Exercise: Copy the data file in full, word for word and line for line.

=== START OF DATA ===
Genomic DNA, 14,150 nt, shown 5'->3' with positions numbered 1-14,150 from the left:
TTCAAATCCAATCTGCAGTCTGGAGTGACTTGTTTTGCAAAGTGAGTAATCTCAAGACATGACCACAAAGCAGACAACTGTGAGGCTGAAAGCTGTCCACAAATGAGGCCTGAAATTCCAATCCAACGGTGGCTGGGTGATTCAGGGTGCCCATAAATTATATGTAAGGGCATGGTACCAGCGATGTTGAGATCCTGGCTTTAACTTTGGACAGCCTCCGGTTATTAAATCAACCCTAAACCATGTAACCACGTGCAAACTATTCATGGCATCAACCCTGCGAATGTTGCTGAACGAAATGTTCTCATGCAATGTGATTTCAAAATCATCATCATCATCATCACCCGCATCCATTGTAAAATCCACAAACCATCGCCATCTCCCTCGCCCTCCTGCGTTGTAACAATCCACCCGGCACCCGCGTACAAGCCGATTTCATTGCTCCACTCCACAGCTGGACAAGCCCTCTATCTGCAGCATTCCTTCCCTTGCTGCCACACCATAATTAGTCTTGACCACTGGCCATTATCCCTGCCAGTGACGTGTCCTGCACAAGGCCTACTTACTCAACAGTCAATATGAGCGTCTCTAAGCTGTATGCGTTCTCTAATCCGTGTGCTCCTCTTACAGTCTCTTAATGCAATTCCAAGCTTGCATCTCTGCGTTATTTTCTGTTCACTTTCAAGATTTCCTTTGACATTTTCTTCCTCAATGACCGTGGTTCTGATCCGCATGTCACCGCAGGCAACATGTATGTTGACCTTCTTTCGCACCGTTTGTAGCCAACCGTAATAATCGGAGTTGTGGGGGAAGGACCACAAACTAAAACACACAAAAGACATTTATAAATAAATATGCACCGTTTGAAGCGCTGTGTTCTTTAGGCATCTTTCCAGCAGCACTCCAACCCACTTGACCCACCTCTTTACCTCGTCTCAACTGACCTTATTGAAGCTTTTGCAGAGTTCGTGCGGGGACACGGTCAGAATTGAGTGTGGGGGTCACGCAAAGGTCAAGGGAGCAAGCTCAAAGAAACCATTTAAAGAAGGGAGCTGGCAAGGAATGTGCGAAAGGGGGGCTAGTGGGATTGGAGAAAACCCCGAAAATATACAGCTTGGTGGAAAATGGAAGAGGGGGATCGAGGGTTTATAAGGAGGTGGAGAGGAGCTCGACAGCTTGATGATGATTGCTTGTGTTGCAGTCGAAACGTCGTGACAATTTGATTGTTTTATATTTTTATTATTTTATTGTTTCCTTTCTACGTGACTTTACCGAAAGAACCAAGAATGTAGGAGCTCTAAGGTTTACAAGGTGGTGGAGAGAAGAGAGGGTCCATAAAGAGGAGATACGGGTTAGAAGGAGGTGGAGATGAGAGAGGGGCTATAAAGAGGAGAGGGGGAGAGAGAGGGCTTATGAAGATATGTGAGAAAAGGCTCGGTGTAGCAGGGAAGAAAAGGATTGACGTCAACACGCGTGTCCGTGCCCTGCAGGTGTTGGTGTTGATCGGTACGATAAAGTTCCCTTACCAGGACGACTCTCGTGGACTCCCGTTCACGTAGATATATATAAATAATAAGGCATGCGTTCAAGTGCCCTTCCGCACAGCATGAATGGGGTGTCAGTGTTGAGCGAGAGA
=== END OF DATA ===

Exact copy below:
Genomic DNA, 14,150 nt, shown 5'->3' with positions numbered 1-14,150 from the left:
TTCAAATCCAATCTGCAGTCTGGAGTGACTTGTTTTGCAAAGTGAGTAATCTCAAGACATGACCACAAAGCAGACAACTGTGAGGCTGAAAGCTGTCCACAAATGAGGCCTGAAATTCCAATCCAACGGTGGCTGGGTGATTCAGGGTGCCCATAAATTATATGTAAGGGCATGGTACCAGCGATGTTGAGATCCTGGCTTTAACTTTGGACAGCCTCCGGTTATTAAATCAACCCTAAACCATGTAACCACGTGCAAACTATTCATGGCATCAACCCTGCGAATGTTGCTGAACGAAATGTTCTCATGCAATGTGATTTCAAAATCATCATCATCATCATCACCCGCATCCATTGTAAAATCCACAAACCATCGCCATCTCCCTCGCCCTCCTGCGTTGTAACAATCCACCCGGCACCCGCGTACAAGCCGATTTCATTGCTCCACTCCACAGCTGGACAAGCCCTCTATCTGCAGCATTCCTTCCCTTGCTGCCACACCATAATTAGTCTTGACCACTGGCCATTATCCCTGCCAGTGACGTGTCCTGCACAAGGCCTACTTACTCAACAGTCAATATGAGCGTCTCTAAGCTGTATGCGTTCTCTAATCCGTGTGCTCCTCTTACAGTCTCTTAATGCAATTCCAAGCTTGCATCTCTGCGTTATTTTCTGTTCACTTTCAAGATTTCCTTTGACATTTTCTTCCTCAATGACCGTGGTTCTGATCCGCATGTCACCGCAGGCAACATGTATGTTGACCTTCTTTCGCACCGTTTGTAGCCAACCGTAATAATCGGAGTTGTGGGGGAAGGACCACAAACTAAAACACACAAAAGACATTTATAAATAAATATGCACCGTTTGAAGCGCTGTGTTCTTTAGGCATCTTTCCAGCAGCACTCCAACCCACTTGACCCACCTCTTTACCTCGTCTCAACTGACCTTATTGAAGCTTTTGCAGAGTTCGTGCGGGGACACGGTCAGAATTGAGTGTGGGGGTCACGCAAAGGTCAAGGGAGCAAGCTCAAAGAAACCATTTAAAGAAGGGAGCTGGCAAGGAATGTGCGAAAGGGGGGCTAGTGGGATTGGAGAAAACCCCGAAAATATACAGCTTGGTGGAAAATGGAAGAGGGGGATCGAGGGTTTATAAGGAGGTGGAGAGGAGCTCGACAGCTTGATGATGATTGCTTGTGTTGCAGTCGAAACGTCGTGACAATTTGATTGTTTTATATTTTTATTATTTTATTGTTTCCTTTCTACGTGACTTTACCGAAAGAACCAAGAATGTAGGAGCTCTAAGGTTTACAAGGTGGTGGAGAGAAGAGAGGGTCCATAAAGAGGAGATACGGGTTAGAAGGAGGTGGAGATGAGAGAGGGGCTATAAAGAGGAGAGGGGGAGAGAGAGGGCTTATGAAGATATGTGAGAAAAGGCTCGGTGTAGCAGGGAAGAAAAGGATTGACGTCAACACGCGTGTCCGTGCCCTGCAGGTGTTGGTGTTGATCGGTACGATAAAGTTCCCTTACCAGGACGACTCTCGTGGACTCCCGTTCACGTAGATATATATAAATAATAAGGCATGCGTTCAAGTGCCCTTCCGCACAGCATGAATGGGGTGTCAGTGTTGAGCGAGAGA